PROBLEM: all that extra work seemed to really slow down the Arduino. I saw lots of chugging going on in the serial monitor – and so I  decided not to work with the bandwave data.

3) pwm meditation

Lastly, I drove all of the Meditation data through a single pin, using PWM. So that the higher the M-values, the more current passed through to the muscle wires, causing(in theory) more activity.

OUTCOME:

I experimented with all of these scenarios, hoping that one might actually trigger some chimes. But ultimately, the mechanics of making the wind chime “chime” was the problem.  I should have consulted Jim, as he had mentioned to me that he had worked with muscle wire. I had run out of time. But I am very excited about what I did accomplish:

— a Nitinol PWM circuit

— the Mindwave hack

— accessing the EEG bandwave values via some reseacrh and tweaking code

— powering muscle wire with EEG input!

–> I will keep experimenting with EEG, muscle wire and … wind chimes. I am still excited by the project.

 

4) BONUS!

…earlier on in the project, I used PWM to power an analog meter I found at Active Surplus — this was for kicks. But I thought it could be used to illustrate Attention values that were active during Meditation sessions on the chimes.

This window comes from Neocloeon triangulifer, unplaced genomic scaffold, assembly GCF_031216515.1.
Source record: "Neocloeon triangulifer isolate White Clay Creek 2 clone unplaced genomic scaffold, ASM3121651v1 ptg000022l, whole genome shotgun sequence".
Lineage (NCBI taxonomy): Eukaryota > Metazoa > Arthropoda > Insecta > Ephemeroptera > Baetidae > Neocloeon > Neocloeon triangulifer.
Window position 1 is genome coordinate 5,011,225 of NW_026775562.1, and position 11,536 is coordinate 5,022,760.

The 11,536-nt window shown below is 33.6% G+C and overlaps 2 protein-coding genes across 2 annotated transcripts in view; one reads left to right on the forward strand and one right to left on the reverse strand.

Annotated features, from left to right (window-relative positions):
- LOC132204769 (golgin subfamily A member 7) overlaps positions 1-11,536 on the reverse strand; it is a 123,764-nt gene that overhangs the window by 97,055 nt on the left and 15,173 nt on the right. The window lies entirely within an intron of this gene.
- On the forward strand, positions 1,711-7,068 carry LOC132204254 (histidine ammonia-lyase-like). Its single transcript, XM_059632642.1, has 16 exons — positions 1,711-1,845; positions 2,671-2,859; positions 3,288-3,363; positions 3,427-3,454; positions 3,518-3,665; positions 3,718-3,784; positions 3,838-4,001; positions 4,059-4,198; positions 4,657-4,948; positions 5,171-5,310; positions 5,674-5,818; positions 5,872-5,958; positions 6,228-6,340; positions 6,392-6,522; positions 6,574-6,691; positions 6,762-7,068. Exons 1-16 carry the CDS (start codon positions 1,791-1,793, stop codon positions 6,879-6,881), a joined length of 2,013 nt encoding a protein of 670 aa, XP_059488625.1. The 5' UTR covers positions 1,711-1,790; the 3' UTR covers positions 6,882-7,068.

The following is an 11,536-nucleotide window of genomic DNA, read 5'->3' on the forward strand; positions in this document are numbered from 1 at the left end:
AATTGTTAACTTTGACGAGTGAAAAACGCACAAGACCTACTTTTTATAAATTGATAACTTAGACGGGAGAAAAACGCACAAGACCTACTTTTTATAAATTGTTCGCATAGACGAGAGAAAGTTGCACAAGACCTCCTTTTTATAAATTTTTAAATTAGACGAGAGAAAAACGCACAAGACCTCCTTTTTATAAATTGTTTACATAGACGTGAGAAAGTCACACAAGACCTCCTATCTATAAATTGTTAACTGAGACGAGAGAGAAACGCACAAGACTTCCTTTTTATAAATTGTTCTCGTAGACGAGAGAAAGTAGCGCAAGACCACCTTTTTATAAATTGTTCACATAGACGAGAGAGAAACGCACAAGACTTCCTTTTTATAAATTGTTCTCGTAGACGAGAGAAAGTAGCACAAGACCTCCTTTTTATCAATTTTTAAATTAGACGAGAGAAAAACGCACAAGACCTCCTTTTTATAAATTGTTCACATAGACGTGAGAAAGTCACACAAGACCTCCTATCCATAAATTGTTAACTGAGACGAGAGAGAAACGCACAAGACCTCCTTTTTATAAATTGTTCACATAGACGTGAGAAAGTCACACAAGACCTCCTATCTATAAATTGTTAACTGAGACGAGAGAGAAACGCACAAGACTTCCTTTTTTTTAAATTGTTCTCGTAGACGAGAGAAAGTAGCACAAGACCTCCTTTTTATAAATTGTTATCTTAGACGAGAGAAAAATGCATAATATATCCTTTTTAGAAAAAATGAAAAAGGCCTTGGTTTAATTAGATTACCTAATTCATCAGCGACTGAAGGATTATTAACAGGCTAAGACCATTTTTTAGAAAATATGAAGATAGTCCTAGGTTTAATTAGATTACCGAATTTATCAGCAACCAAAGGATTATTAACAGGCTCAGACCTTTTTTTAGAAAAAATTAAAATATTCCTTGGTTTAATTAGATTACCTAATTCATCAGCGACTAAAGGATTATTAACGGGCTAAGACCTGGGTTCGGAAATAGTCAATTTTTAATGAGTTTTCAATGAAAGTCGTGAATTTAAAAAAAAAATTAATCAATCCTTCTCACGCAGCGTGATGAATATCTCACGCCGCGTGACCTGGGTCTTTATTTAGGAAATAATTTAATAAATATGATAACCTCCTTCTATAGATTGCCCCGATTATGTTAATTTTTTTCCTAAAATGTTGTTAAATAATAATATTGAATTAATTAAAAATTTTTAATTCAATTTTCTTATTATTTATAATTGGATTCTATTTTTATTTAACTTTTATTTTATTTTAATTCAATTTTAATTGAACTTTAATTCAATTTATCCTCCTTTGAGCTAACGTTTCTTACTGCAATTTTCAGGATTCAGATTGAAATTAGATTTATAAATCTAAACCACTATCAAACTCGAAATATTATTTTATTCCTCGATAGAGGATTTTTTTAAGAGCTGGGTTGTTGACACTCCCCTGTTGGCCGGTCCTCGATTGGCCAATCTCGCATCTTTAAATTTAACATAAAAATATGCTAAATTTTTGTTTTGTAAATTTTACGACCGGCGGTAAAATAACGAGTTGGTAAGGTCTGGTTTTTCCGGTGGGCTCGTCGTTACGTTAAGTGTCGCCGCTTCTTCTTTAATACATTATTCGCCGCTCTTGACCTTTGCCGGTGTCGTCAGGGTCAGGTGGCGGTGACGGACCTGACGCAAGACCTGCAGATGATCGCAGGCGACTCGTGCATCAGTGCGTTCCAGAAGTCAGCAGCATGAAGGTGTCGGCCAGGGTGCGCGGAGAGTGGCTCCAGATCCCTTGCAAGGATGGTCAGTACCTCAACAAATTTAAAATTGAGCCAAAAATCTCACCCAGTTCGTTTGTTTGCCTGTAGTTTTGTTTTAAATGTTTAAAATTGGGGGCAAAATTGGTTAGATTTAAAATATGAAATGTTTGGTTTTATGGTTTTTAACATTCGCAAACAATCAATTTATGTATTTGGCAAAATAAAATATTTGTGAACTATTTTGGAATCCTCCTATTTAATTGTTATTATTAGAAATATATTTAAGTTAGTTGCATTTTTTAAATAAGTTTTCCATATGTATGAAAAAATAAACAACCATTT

–> I was helped by a nice fellow at the Integrated Media wing to figure out how much voltage would power the meter. It turned out that the range for the meter was 0 – 0.3 DC. After consulting with Jim, the first step was to try PWM, and map the headset values  to “0 and (0.3/5)*255 = 15”.

I found that I had to go much lower, and map between 0 and 4.

But it worked! (the first time – the next few times the meter only tracked about 1/3 of the entire spectrum?!?)

What became obvious here was that the headset data was being transmitted 1/s. I already knew this, but you really see it with the meter.

I mocked up a new graphic for the meter – a sort of spoofy Design Fiction meter that reads when and what kind of memory is being formed by the headset user.

HERE IS THE CODE FOR WINDCHIMES

/*

Project Title: MindChimes
Group Member: Mark Thoburn

Course Code & Title: Creation and Computation DIGF6B02
OCAD University

Created: November, 2011

Based on:
Arduino Bluetooth Interface with Mindwave (example code provided by NeuroSky, Inc.)
NeuroSky MindSet packet parser for Processing, by Rory Nugent, Last updated October 27th, 2009

 

*/

//START analogWrite code
int MusclePin = 3;
int MuscleValue;
int MinWaveValue;

const int numReadings = 10;

int readings[numReadings];      // the readings from the analog input
int index = 0;                  // the index of the current reading
int total = 0;                  // the running total
int average = 0;                // the average
//END analogWrite code

#define LED 13
#define BAUDRATE 115200
#define DEBUGOUTPUT 0
//#define BLUESMIRFON 2

#define MEDITATION0 5
#define MEDITATION1 6
#define MEDITATION2 7
#define MEDITATION3 8
#define MEDITATION4 9
//#define MEDITATION5 10
#define MINDWAVE A0

// checksum variables